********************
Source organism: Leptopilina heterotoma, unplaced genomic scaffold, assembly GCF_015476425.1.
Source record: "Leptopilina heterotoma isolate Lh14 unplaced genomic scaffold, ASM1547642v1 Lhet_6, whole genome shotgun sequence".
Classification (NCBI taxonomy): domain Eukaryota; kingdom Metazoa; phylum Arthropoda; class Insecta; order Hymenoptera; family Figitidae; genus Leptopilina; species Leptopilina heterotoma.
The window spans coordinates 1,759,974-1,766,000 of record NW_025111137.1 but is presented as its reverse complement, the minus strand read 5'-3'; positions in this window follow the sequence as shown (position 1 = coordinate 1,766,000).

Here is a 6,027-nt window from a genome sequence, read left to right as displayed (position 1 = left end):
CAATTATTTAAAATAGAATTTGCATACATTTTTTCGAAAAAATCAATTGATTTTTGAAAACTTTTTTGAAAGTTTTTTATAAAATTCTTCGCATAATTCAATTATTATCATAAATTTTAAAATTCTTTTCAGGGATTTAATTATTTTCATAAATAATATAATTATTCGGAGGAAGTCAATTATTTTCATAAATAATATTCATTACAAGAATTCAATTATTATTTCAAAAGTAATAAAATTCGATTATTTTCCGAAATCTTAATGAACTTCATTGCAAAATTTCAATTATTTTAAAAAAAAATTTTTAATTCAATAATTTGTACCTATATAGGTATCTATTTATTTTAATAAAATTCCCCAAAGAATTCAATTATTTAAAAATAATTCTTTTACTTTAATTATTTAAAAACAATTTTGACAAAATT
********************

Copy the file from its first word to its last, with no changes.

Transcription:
Source organism: Leptopilina heterotoma, unplaced genomic scaffold, assembly GCF_015476425.1.
Source record: "Leptopilina heterotoma isolate Lh14 unplaced genomic scaffold, ASM1547642v1 Lhet_6, whole genome shotgun sequence".
Classification (NCBI taxonomy): domain Eukaryota; kingdom Metazoa; phylum Arthropoda; class Insecta; order Hymenoptera; family Figitidae; genus Leptopilina; species Leptopilina heterotoma.
The window spans coordinates 1,759,974-1,766,000 of record NW_025111137.1 but is presented as its reverse complement, the minus strand read 5'-3'; positions in this window follow the sequence as shown (position 1 = coordinate 1,766,000).

Here is a 6,027-nt window from a genome sequence, read left to right as displayed (position 1 = left end):
CAATTATTTAAAATAGAATTTGCATACATTTTTTCGAAAAAATCAATTGATTTTTGAAAACTTTTTTGAAAGTTTTTTATAAAATTCTTCGCATAATTCAATTATTATCATAAATTTTAAAATTCTTTTCAGGGATTTAATTATTTTCATAAATAATATAATTATTCGGAGGAAGTCAATTATTTTCATAAATAATATTCATTACAAGAATTCAATTATTATTTCAAAAGTAATAAAATTCGATTATTTTCCGAAATCTTAATGAACTTCATTGCAAAATTTCAATTATTTTAAAAAAAAATTTTTAATTCAATAATTTGTACCTATATAGGTATCTATTTATTTTAATAAAATTCCCCAAAGAATTCAATTATTTAAAAATAATTCTTTTACTTTAATTATTTAAAAACAATTTTGACAAAATT